3. Use the music CD’s as a resource to learn the songs and sing them yourself with your students while you perform the accompanying movement and gestures. This is way more effective than playing the songs on a player for your students. Your teacher’s manual has a section that contains the lyrics to the songs and the directions for all the movement and gestures that go along with the songs. The movement and gestures provide comprehensible input for your students, and they connect the language to your students’ physical bodies. This is a very important component of early childhood language acquisition.
  4. Start gathering art supplies for the art projects. There is an art supply list in the appendices of your teacher’s manual. Look at this as a starting point. Review the first several art projects that you will do and make sure you have the supplies for them. Most of the necessary supplies are common school supplies such as crayons, construction paper, and glue.
  5. Before you teach any given lesson, read the accompanying storybook. The storybooks that you read during the Story Time segment of each lesson have been chosen based on their effectiveness at teaching Spanish to children. They contain elements such as illustrations that convey the meaning of the text, repetitive text, and familiar, age-appropriate themes. The storybooks give your students an authentic experience with Spanish, and they engage your students’ imaginations in Spanish. When you are familiar with the book, you can use your tone, facial expression, and gestures to create an engaging and effective storytelling experience.


Remember that we are always available for any questions or support that you may need in teaching the Sonrisas Spanish lessons. Feel free to contact us anytime.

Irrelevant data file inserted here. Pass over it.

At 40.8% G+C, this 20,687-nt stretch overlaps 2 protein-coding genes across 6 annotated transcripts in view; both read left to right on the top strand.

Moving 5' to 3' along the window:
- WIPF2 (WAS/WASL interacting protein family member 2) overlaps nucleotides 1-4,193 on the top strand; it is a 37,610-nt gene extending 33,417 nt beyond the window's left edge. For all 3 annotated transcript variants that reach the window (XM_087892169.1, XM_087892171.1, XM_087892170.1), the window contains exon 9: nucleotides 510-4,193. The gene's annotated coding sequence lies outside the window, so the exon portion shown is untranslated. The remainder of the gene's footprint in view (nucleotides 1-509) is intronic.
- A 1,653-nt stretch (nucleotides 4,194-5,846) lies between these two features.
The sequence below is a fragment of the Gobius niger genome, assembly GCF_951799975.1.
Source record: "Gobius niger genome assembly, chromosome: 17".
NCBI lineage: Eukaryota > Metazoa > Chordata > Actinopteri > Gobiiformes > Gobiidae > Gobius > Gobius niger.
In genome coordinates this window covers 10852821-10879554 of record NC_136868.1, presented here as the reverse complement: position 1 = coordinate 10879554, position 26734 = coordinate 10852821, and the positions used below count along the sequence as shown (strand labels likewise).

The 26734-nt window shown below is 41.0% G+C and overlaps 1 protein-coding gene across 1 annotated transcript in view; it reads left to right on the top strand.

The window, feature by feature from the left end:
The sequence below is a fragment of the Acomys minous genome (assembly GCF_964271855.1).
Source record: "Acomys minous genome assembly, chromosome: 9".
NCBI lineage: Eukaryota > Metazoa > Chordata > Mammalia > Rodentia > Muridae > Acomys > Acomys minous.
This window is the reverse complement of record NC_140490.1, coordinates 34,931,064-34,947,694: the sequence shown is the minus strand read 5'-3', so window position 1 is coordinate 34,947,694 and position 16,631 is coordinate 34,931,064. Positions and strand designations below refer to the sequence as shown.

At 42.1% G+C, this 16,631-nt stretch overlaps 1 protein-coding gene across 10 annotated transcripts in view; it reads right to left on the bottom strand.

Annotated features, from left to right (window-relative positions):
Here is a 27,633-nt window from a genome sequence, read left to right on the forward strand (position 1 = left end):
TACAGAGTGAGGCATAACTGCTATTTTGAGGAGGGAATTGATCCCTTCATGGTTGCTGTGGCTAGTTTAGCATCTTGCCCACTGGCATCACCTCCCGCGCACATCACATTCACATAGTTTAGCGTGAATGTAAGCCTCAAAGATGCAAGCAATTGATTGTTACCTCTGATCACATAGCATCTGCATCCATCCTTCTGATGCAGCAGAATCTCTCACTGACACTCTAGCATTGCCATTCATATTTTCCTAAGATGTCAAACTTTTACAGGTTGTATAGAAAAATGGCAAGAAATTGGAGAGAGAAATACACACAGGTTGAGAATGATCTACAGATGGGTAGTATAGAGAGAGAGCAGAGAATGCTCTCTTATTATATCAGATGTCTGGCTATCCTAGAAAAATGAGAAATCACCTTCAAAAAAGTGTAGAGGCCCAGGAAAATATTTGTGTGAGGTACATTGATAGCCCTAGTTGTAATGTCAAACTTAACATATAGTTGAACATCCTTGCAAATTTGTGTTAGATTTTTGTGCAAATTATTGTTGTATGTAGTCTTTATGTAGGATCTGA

(970) 946-9780

Sun  Meet Sonja Whisman

Sonja began teaching in southern California in the early 90´s where she taught primary classes in grades K-3 (one being a K-2 combo for native speakers in Spanish). In the mid 90’s she moved to Texas and then Iowa where she home-schooled her children for seven years. Sonja worked as a substitute in Iowa, and as the local school districts learned that she could speak Spanish, she was called frequently for long-term Spanish substitute teaching jobs. She found that she really enjoyed it, and she discovered that the Midwest has vibrant foreign language programs. She enjoyed teaching Spanish so much that she went back to college to earn her Spanish language teaching credential for Iowa. Sonja’s first position was at Goodrell International Baccalaureate middle school in Des Moines, Iowa. Three years ago she moved to Arizona and was hired last year to teach Spanish at Mountain View Preparatory International Baccalaureate school in Cottonwood. IB schools require a foreign language to be taught at all levels. Sonja currently teaches Spanish for grades K-8 using the Sonrisas Spanish Curriculum. She teaches the primary grades twice per week for 30 minutes and the upper grades twice per week for 40 minutes.

Book  How Sonrisas Spanish is Effective for Sonja

Sonja appreciates the organization and natural approach of the Sonrisas Spanish Curriculum. She enjoys the songs, games, books to read, and art projects. She really loves the time that the independent projects give her to check each student’s understanding, one-on-one. She uses the curriculum suggestions for how to teach the different segments of the lessons, such as Circle Time, and she appreciates the focus on teaching to the multiple intelligences. Sonja uses Sonrisas Spanish in all grades and supplements the curriculum with additional vocabulary and grammatical concepts for her upper grades. Being a musician herself, her favorite part of the curriculum is the music, which she uses with all her classes—accompanying the class on her ukulele. She enjoys repeating the songs through the grade levels and believes that this repetition is helpful for her students. Sonja says, “Families who have siblings at our school have enjoyed the fact that their older and younger children can sing together at home and report that they frequently do (as well as reenact different lessons and activities)!” For Sonja, the Sonrisas Spanish Curriculum has been fun to implement, easy to apply and easy to adapt. Her principal and the entire staff at Mountain View Preparatory have been very pleased with the results, and they are happy to have happy students of all ages enjoying Spanish.